My wrestling coach taught me that there are very few athletes that can channel anger into efficient motion.
“Dan, I’ve noticed that you get worse when you’re mad. Let me explain something to you: Whenever I started to sense that my opponent was getting angry, I knew I was winning; that I was in his head; that I was frustrating him; and that his frustration would not make him better, but more sloppy, more prone to mistakes that I would be able to leverage to my advantage.”
“You lose your cool–you lose the match.”
This lesson has stuck with me my whole life. This doesn’t mean that I’ve never lost my temper–I have. But it does mean that I’ve learned that anger is almost always wasteful, inefficient, and more trouble than it’s worth. There are a few instances when righteous indignation is appropriate–but I believe they are rare, and there’s probably a very decent chance that Jesus alone was able to pull it off without sinning.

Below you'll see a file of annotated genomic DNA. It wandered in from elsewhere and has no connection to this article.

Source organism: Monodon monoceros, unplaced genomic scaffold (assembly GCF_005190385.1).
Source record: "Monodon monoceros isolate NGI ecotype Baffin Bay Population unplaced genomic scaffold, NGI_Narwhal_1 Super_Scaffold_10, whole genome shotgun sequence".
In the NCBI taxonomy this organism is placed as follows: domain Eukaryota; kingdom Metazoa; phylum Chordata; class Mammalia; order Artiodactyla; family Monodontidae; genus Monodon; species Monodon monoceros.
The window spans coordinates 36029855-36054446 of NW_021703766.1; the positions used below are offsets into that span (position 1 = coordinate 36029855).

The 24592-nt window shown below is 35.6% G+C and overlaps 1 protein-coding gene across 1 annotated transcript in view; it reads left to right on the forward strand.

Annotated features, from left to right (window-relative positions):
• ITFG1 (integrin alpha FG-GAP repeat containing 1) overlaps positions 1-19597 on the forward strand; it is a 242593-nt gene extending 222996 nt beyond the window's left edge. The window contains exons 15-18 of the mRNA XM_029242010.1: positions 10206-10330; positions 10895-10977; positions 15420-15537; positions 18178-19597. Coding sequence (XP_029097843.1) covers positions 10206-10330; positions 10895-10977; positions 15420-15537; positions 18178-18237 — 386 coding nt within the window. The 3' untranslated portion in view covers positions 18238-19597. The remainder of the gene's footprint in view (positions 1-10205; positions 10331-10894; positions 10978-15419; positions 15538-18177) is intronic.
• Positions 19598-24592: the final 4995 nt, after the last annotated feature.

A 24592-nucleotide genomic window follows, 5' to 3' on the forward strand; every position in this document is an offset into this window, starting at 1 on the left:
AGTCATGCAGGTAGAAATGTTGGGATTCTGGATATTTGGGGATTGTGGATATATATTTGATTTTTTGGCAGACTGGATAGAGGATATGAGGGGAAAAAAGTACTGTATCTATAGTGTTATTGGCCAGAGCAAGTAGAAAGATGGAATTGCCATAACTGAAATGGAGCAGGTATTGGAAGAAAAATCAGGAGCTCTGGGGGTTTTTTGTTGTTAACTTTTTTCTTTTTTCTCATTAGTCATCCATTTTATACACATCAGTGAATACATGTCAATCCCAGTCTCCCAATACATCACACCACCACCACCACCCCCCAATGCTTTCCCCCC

So, a prayer for us today:
“Lord, we need your patience when we feel like we’re going to lose our cool. Help us, as the Scripture says, ‘to be quick to listen, slow to speak, and slow to become angry.’ Thank you. Amen.”